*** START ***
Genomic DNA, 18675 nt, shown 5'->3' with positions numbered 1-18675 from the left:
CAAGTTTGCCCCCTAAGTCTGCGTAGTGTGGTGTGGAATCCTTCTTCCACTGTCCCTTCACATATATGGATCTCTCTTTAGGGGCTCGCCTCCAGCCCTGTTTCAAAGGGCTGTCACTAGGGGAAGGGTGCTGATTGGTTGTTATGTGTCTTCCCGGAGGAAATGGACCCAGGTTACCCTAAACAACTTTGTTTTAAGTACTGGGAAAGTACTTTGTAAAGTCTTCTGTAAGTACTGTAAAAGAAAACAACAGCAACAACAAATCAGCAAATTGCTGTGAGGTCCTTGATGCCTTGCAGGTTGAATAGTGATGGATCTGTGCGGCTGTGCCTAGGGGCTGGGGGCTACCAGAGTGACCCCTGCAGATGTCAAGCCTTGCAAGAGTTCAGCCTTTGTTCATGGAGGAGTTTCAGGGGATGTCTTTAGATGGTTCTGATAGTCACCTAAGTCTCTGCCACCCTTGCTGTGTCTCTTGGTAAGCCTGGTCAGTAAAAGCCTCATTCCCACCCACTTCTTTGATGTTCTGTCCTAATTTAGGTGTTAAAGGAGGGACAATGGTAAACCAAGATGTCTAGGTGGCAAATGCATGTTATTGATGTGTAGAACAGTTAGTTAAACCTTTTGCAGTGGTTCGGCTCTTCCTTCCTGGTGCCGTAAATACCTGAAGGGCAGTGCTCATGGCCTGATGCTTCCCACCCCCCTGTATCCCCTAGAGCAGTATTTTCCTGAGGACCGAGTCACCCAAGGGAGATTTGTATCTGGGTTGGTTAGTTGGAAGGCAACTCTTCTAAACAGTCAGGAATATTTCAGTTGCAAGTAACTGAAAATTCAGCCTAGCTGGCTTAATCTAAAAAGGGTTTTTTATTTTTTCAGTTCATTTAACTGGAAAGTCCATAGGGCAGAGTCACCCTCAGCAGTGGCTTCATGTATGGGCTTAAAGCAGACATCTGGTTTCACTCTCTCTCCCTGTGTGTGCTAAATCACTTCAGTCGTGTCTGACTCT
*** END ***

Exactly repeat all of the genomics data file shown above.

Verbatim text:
Genomic DNA, 18675 nt, shown 5'->3' with positions numbered 1-18675 from the left:
CAAGTTTGCCCCCTAAGTCTGCGTAGTGTGGTGTGGAATCCTTCTTCCACTGTCCCTTCACATATATGGATCTCTCTTTAGGGGCTCGCCTCCAGCCCTGTTTCAAAGGGCTGTCACTAGGGGAAGGGTGCTGATTGGTTGTTATGTGTCTTCCCGGAGGAAATGGACCCAGGTTACCCTAAACAACTTTGTTTTAAGTACTGGGAAAGTACTTTGTAAAGTCTTCTGTAAGTACTGTAAAAGAAAACAACAGCAACAACAAATCAGCAAATTGCTGTGAGGTCCTTGATGCCTTGCAGGTTGAATAGTGATGGATCTGTGCGGCTGTGCCTAGGGGCTGGGGGCTACCAGAGTGACCCCTGCAGATGTCAAGCCTTGCAAGAGTTCAGCCTTTGTTCATGGAGGAGTTTCAGGGGATGTCTTTAGATGGTTCTGATAGTCACCTAAGTCTCTGCCACCCTTGCTGTGTCTCTTGGTAAGCCTGGTCAGTAAAAGCCTCATTCCCACCCACTTCTTTGATGTTCTGTCCTAATTTAGGTGTTAAAGGAGGGACAATGGTAAACCAAGATGTCTAGGTGGCAAATGCATGTTATTGATGTGTAGAACAGTTAGTTAAACCTTTTGCAGTGGTTCGGCTCTTCCTTCCTGGTGCCGTAAATACCTGAAGGGCAGTGCTCATGGCCTGATGCTTCCCACCCCCCTGTATCCCCTAGAGCAGTATTTTCCTGAGGACCGAGTCACCCAAGGGAGATTTGTATCTGGGTTGGTTAGTTGGAAGGCAACTCTTCTAAACAGTCAGGAATATTTCAGTTGCAAGTAACTGAAAATTCAGCCTAGCTGGCTTAATCTAAAAAGGGTTTTTTATTTTTTCAGTTCATTTAACTGGAAAGTCCATAGGGCAGAGTCACCCTCAGCAGTGGCTTCATGTATGGGCTTAAAGCAGACATCTGGTTTCACTCTCTCTCCCTGTGTGTGCTAAATCACTTCAGTCGTGTCTGACTCT